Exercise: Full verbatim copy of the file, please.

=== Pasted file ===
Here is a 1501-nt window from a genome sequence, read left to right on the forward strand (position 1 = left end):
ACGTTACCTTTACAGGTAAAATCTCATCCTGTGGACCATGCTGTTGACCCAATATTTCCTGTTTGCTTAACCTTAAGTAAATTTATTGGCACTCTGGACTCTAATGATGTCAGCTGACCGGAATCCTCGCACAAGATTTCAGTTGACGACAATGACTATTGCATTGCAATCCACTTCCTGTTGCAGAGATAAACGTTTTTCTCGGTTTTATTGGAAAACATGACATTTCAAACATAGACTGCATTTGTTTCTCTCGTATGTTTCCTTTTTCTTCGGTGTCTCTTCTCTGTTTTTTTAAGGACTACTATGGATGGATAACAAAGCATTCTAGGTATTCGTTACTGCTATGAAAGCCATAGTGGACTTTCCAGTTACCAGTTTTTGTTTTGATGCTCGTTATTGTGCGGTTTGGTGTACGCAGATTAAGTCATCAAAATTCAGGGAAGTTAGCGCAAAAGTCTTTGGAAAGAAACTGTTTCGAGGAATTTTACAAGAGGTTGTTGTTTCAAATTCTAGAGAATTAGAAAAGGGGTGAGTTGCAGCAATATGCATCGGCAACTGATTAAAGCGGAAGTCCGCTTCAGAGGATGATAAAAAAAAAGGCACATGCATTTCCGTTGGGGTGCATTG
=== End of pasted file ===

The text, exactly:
Here is a 1501-nt window from a genome sequence, read left to right on the forward strand (position 1 = left end):
ACGTTACCTTTACAGGTAAAATCTCATCCTGTGGACCATGCTGTTGACCCAATATTTCCTGTTTGCTTAACCTTAAGTAAATTTATTGGCACTCTGGACTCTAATGATGTCAGCTGACCGGAATCCTCGCACAAGATTTCAGTTGACGACAATGACTATTGCATTGCAATCCACTTCCTGTTGCAGAGATAAACGTTTTTCTCGGTTTTATTGGAAAACATGACATTTCAAACATAGACTGCATTTGTTTCTCTCGTATGTTTCCTTTTTCTTCGGTGTCTCTTCTCTGTTTTTTTAAGGACTACTATGGATGGATAACAAAGCATTCTAGGTATTCGTTACTGCTATGAAAGCCATAGTGGACTTTCCAGTTACCAGTTTTTGTTTTGATGCTCGTTATTGTGCGGTTTGGTGTACGCAGATTAAGTCATCAAAATTCAGGGAAGTTAGCGCAAAAGTCTTTGGAAAGAAACTGTTTCGAGGAATTTTACAAGAGGTTGTTGTTTCAAATTCTAGAGAATTAGAAAAGGGGTGAGTTGCAGCAATATGCATCGGCAACTGATTAAAGCGGAAGTCCGCTTCAGAGGATGATAAAAAAAAAGGCACATGCATTTCCGTTGGGGTGCATTG